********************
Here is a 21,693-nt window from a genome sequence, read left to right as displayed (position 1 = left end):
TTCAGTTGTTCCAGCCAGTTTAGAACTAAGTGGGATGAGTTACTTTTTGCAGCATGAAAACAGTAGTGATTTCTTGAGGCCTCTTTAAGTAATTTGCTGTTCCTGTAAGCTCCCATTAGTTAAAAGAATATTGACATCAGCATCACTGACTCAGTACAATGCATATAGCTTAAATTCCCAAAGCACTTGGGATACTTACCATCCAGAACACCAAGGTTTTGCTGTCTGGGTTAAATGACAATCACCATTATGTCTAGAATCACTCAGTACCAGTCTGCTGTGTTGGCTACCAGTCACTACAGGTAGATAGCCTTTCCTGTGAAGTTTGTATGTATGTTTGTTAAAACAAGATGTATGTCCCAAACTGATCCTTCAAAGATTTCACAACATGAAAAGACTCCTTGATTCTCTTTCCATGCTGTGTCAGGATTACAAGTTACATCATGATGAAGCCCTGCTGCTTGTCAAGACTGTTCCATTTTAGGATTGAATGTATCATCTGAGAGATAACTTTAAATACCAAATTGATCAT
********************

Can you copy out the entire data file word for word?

Here is a 21,693-nt window from a genome sequence, read left to right as displayed (position 1 = left end):
TTCAGTTGTTCCAGCCAGTTTAGAACTAAGTGGGATGAGTTACTTTTTGCAGCATGAAAACAGTAGTGATTTCTTGAGGCCTCTTTAAGTAATTTGCTGTTCCTGTAAGCTCCCATTAGTTAAAAGAATATTGACATCAGCATCACTGACTCAGTACAATGCATATAGCTTAAATTCCCAAAGCACTTGGGATACTTACCATCCAGAACACCAAGGTTTTGCTGTCTGGGTTAAATGACAATCACCATTATGTCTAGAATCACTCAGTACCAGTCTGCTGTGTTGGCTACCAGTCACTACAGGTAGATAGCCTTTCCTGTGAAGTTTGTATGTATGTTTGTTAAAACAAGATGTATGTCCCAAACTGATCCTTCAAAGATTTCACAACATGAAAAGACTCCTTGATTCTCTTTCCATGCTGTGTCAGGATTACAAGTTACATCATGATGAAGCCCTGCTGCTTGTCAAGACTGTTCCATTTTAGGATTGAATGTATCATCTGAGAGATAACTTTAAATACCAAATTGATCAT